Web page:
Ok, we like the guy so far. He was pretty no nonsense– seems like a guy with something to prove and is competitive. To the point, no time for chit chat, but was not the kind of doctor making his way to the door when we said, “we have some questions”….. His nurse was very thorough and helpful as well. He was up front about the fact that there is no established protocol which we knew. He said generally they treat it as a colon cancer type issue which we also knew. 5fu, folofox etc etc, the same drugs and protocols as what we have been reading about, so no surprises.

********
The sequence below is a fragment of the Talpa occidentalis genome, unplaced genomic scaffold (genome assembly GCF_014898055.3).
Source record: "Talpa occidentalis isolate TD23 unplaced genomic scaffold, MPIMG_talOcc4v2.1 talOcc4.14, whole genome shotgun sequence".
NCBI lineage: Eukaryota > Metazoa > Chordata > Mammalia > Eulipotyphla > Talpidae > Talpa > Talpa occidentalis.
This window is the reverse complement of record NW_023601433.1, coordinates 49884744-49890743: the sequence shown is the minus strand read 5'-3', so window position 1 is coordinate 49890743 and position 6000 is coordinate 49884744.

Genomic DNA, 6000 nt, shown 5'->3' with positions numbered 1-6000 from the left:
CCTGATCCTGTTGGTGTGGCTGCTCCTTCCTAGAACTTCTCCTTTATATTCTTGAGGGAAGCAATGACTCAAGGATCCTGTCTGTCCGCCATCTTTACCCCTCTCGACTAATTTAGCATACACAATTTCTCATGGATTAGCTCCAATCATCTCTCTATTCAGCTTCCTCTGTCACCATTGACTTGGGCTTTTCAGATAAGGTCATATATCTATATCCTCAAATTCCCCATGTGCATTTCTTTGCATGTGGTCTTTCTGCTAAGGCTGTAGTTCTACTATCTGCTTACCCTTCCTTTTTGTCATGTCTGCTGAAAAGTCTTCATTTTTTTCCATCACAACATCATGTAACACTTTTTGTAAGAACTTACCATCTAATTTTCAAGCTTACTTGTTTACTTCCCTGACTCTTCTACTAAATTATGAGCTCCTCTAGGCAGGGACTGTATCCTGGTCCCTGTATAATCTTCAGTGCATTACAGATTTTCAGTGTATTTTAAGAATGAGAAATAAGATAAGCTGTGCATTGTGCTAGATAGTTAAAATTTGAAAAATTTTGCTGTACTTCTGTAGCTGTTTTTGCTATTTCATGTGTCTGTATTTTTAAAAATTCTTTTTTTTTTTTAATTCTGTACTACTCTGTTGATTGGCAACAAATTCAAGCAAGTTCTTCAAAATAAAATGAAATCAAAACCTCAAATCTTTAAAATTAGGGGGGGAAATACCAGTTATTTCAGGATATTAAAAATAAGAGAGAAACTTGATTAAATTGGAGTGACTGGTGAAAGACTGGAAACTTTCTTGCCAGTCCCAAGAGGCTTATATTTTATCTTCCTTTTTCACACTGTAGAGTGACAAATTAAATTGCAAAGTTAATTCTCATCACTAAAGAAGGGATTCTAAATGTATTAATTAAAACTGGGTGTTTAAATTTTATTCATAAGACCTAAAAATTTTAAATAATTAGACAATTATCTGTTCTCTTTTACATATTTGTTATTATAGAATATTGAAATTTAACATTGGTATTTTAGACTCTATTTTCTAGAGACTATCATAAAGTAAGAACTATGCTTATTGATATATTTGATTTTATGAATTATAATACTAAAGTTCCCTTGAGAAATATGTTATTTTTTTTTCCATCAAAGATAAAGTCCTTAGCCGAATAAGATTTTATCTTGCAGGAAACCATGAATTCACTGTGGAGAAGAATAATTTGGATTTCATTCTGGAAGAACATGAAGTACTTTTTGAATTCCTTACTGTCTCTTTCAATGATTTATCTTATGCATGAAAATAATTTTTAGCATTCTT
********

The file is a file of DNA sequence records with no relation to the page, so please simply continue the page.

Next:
He asked a lot of questions too and more importantly, didn’t blow off self reported symptoms which both Kath and I really paid attention to. Good stuff, as that could have been a deal breaker. In fact, when we asked how we would know if the treatment was “working” he said there were not any markers we could test for and really it was just patient reported symptoms that would cause specific investigations and would need to be closely followed. So when we mentioned new pain in her upper spine, he said he would order a scan to investigate now. So that was very reassuring he wasn’t going to piss around. There will be of course yearly scans and tests for any obvious return, but he warned us, this type of cancer can be a pernicious little bastard regularly returning….. So, will have to get used to life like that, but better that than no life